Key to their turn around I suspect is that businesses had to sort their licences out, and it's not easy to pirate a cloud.

      1. Anonymous Coward
        Anonymous Coward

        Removed functionality

        Actually they removed the oil paint feature which made some people very upset

      2. Naselus

        "What would you sue adobe for, making a new version?"

        It's America, you can sue anyone for anything! :D

    2. Amorous Cowherder

      Wise up to the facts

      "making it more expensive" - As a semi-pro photographer it's a darn sight cheaper. Were it possible, PS and LR would cost me around £750 for aboxed copy, for which I get no upgrades and I'm tied to using and registering just a single copy of the software, it still has to phone home, granted it only does this during installs and uninstalls.

      With CC I get to install the software on 2 separate machines ( I have one copy on Windows and the other on my Macbook ), I get constant upgrades and patches every few weeks all for just for £8/month. It simply needs to phone home once every 30 days. So I get 6-7 years of use for the same money but I get patches and upgrades. My files don't stop working just the software gets switched off, that's shite FUD people spread. Your PSDs don't stop working! Personally I only work in TiFF format, never PSD so I can take my files and bugger off to GIMP or Affinity if I like if I ever get tired of Adobe.

      "and even removing the ability to actually use a copy of the product once the protection money stop being paid" - Yes but the Adobe software has always had to phone home during installation and if you want to uninstall/reinstall the software it has to phone home to unregister and re-register itself. With the huge disadvantage that I could only use a single copy for your £700 spend. At least with CC I only have to "phone it in" once a month.

      1. Anonymous Coward
        Anonymous Coward

        Re: Wise up to the facts

        And when your £8/month turns into £20/month what then eh?

        As for phoning home once a month... My cousin was on board a ship studying marine life in the seas around South Georgia. They were at sea for two months. Sat networks were very restricted and expensive. No way could they download any updates.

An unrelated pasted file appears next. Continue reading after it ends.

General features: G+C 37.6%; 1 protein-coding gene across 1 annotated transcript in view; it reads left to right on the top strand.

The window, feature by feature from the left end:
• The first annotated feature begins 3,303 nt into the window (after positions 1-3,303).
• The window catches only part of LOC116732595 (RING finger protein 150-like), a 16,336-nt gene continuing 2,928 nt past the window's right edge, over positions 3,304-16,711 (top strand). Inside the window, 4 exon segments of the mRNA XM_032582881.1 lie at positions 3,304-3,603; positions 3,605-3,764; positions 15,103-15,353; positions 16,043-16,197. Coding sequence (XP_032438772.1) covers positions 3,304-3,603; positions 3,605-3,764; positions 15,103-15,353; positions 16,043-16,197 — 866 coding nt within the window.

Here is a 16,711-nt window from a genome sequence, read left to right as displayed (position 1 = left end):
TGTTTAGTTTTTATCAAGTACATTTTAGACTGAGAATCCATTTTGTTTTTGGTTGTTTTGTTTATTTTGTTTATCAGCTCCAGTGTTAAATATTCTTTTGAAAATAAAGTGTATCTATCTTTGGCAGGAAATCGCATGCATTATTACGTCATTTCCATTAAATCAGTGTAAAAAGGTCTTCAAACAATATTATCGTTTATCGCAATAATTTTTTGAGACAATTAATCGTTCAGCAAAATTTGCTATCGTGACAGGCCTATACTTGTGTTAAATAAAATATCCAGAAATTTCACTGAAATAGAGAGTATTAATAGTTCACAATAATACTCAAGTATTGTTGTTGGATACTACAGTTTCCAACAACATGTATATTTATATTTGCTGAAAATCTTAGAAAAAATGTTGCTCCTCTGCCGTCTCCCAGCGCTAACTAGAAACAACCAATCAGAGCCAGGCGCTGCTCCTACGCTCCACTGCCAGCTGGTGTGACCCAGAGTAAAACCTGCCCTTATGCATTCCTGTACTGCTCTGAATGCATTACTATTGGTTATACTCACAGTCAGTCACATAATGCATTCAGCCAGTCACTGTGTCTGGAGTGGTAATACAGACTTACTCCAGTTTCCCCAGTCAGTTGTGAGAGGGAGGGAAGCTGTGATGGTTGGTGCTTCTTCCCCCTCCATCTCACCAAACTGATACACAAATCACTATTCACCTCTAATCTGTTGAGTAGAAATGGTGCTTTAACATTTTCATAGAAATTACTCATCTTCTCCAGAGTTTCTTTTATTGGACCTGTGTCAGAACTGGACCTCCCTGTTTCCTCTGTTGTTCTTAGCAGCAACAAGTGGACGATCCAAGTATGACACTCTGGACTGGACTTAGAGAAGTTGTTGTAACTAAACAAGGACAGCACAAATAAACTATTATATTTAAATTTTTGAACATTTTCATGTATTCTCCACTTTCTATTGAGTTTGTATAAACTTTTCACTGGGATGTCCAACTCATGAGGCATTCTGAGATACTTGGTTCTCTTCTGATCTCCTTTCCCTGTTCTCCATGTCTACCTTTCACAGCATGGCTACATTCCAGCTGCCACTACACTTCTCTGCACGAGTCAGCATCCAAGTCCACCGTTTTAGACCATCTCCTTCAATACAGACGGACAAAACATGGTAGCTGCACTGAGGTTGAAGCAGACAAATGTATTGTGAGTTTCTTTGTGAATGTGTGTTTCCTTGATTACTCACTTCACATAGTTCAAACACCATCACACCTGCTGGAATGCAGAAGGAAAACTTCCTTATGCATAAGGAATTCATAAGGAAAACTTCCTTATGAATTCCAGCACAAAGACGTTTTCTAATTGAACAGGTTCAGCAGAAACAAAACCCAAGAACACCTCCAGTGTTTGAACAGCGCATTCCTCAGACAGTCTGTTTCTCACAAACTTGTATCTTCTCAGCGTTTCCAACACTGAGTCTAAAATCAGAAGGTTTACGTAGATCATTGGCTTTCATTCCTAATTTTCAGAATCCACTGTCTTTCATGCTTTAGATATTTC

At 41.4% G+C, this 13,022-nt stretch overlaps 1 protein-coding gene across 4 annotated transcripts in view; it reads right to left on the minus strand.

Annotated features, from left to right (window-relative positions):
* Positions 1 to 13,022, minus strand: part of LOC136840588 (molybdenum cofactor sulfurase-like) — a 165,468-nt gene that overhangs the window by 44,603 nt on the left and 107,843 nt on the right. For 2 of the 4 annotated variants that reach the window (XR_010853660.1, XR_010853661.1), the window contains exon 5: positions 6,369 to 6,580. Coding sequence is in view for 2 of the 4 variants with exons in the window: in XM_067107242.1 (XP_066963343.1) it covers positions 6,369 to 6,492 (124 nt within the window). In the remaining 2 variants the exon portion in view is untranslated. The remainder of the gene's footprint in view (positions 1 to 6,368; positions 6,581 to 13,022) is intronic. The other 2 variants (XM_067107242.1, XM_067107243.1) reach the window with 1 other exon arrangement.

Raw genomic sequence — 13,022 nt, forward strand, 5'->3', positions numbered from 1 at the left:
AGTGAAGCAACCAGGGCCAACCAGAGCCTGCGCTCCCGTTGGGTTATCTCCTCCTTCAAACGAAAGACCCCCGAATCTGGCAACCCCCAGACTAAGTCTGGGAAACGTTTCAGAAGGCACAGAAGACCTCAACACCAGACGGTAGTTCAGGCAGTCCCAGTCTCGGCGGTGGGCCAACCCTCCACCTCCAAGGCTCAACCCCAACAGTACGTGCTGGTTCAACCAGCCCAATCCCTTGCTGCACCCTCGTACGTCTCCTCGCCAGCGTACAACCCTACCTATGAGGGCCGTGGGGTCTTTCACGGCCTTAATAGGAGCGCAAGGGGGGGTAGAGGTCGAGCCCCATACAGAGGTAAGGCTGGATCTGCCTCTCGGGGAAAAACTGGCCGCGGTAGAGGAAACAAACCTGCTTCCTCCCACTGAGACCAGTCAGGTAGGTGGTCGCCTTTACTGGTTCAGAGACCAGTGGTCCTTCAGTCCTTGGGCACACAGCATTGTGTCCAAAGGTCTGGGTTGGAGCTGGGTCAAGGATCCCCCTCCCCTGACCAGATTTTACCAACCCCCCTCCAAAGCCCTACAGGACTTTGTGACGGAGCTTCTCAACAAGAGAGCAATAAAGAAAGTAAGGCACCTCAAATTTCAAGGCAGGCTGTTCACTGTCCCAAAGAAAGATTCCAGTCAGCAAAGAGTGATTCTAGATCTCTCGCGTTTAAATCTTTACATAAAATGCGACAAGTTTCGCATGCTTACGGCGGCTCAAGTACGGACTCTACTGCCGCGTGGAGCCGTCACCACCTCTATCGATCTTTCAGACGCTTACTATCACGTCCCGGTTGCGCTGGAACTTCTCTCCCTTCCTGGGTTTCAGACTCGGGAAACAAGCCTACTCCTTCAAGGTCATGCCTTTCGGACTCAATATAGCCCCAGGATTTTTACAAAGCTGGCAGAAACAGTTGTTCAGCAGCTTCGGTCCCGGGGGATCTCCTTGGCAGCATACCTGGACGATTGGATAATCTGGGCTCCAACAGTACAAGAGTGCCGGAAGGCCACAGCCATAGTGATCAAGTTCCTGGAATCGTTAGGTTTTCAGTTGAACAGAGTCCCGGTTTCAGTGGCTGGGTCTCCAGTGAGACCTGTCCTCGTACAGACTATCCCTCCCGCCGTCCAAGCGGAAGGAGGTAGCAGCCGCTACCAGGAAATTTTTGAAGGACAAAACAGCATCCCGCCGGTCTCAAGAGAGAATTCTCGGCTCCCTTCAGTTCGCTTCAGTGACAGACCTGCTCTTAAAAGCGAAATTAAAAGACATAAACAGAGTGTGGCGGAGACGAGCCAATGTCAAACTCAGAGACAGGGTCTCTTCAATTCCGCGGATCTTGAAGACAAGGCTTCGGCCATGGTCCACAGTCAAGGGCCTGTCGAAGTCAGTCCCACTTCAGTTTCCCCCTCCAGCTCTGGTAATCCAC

Some of his colleagues were well and truly stuffed becaise of the 30day call to the mothership thing.

        Luckily his copy of CS6 came to the rescue.

        Still want to vote in favor of subscriptions? What if you went off grid for more than 30 days eh?

      2. x 7

        Re: Wise up to the facts

        " the Adobe software has always had to phone home "

        not if you set "hosts" to resolve as

      3. Anonymous Coward
        Anonymous Coward

        Re: Wise up to the facts

        Even the boxed version of Lightroom (don't know about Photoshop) allows for two installs on two separate devices (as long as only one is in use at a time). It does "phone home" to check for upgrades, but you can disable it and it won't stop working if it can't.

  6. TaabuTheCat

    Want this to change? Support the alternatives.

    Seriously, invest a couple of bucks in alternatives like Affinity, Pixelmator, Corel, etc. Even if they aren't Photoshop equals (yet), we need to encourage and support these developers so that we have options - including telling Adobe to get stuffed. Otherwise a few years from now Adobe will be all that's left, and then watch what happens to the subscription price.

    1. Mark 85 Silver badge

      Re: Want this to change? Support the alternatives.

      Corel isn't a good choice in this as they're now into "subscription" and "cloudiness". I needed Corel for a hobby and found X6 still available in one time purchase download. X7 is subscription based.

    2. Anonymous Coward
      Anonymous Coward

      Re: Want this to change? Support the alternatives.

      I was a long time user of Paint Shop Pro, but Corel turned it into real crappiness. Stopped upgrading it after I bought X3 - and it also installed strange processes that continuosly scanned my hard drive (and no, there were no way to not install them). With competitor like this Adobe sleeps on gold.

      Affinity looks a far better alternative, but being Mac only it's not what I need.

  7. Anonymous Coward
    Anonymous Coward

    "Reassuringly expensive software maker Adobe is laughing all the way to the bank after shunting more of its customers into the cloud - like they had any choice in the matter."